This blog was written by Sam Saxe-Taller, a member of the Tivnu 8 cohort from Berkeley, California. He enjoys playing guitar, cooking, and Ultimate Frisbee. Sam has been a songleader at his camp and youth group for four years. He interns at Kindness Farm, Tivnu construction, and Flora NW.
I would say that I live my life with musical accompaniment. I usually have music in my head and many of my strongest memories are set to song. In that spirit, I want to share a few moments in my Tivnu life that are defined by the music I am playing.
Carrying a handful of pruners, loppers, knives, and hedge shears, I walk into the garage where Robert, the property manager at Kindness Farm, has his shop. I plug my phone into the speakers and shuffle a folk music mix. At some point this song comes up. It fits the shop, cold and dry, with the intermittent patter of rain on the roof. Sometimes the music mixes with the whir of the grinding wheel and the screech of the wire brush attachment scrubbing the rust off of the neglected and rusted old tools. The work develops a rhythm, putting a new edge on the de-rusted blades, first with the flat file, then Robert’s well-used oil stone. I put the pieces back together and lubricate the joints with motor oil from an oil can.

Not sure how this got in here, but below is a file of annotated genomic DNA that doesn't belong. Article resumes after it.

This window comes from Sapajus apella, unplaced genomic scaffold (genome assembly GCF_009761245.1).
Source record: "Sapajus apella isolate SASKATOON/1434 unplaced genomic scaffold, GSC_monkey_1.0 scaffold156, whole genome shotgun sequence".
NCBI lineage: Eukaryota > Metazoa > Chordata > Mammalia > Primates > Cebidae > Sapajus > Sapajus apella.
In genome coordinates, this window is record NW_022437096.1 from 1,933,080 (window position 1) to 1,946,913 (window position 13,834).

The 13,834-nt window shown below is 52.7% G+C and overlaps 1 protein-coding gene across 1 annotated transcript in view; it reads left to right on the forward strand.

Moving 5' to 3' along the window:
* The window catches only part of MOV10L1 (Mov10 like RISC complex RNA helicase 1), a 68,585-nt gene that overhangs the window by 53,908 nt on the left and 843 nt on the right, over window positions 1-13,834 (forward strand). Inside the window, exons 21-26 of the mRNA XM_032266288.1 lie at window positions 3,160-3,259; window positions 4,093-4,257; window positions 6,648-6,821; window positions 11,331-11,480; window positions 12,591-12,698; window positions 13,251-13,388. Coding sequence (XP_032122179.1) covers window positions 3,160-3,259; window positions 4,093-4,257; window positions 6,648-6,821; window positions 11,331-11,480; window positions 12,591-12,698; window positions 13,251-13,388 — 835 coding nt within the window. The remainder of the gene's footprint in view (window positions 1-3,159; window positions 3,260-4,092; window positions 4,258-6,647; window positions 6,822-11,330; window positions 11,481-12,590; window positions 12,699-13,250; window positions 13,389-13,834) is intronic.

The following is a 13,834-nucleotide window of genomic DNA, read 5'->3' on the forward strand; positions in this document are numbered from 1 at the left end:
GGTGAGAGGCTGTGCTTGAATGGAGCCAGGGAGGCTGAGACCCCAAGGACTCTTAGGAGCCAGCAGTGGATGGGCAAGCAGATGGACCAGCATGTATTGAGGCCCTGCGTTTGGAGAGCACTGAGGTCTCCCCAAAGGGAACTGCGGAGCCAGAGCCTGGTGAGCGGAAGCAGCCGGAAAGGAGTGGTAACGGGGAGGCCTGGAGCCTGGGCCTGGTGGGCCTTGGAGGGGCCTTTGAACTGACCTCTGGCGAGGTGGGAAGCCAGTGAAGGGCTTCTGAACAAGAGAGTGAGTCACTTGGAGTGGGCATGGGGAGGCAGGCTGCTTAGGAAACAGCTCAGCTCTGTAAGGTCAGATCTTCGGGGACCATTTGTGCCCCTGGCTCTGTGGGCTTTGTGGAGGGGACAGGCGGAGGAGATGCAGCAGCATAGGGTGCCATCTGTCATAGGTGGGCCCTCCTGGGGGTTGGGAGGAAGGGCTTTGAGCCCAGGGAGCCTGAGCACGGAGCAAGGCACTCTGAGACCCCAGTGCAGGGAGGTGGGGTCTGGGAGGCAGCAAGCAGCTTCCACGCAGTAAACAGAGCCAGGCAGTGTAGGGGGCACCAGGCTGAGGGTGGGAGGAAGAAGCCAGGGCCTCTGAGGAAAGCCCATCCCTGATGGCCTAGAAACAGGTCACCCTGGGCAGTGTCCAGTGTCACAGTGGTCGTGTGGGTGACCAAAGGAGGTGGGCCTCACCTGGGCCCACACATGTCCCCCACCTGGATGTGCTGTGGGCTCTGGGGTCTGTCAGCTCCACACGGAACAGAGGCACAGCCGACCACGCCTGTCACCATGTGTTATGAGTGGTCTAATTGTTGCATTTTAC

More than anything else, getting to sing makes Shabbat feel like Shabbat to me. Most weeks I lead singing for our kabbalat shabbat and I like to start with “Into the West.” Joyful singing like this reminds me of the teaching I learned the past summer that sometimes the most magical part of a song is the pause after it ends. A mainstay of our repertoire is this version of “Shir Chadash,” a tune I’ve loved since childhood. I am delighted that it caught on here at Tivnu. Getting to sing together every week makes me feel connected to the community here and it is one of my favorite moments every week.
“I Drink Wine” – Adele
Our jam-packed van gets stuck at a railroad crossing on our way home from doing construction work at a tiny house village for people experiencing houselessness one afternoon. Restless after several minutes of waiting, a few of us make predictions of when the train will finish passing. Then someone puts on this song. Suddenly the entire van is belting out “We can love each other for free” and swaying to the rhythm. Now it doesn’t matter so much how long we wait for the train to pass because we have music and each other.
Singing in the van is a counterpoint to the intense work of the day and is great bonding time for the cohort.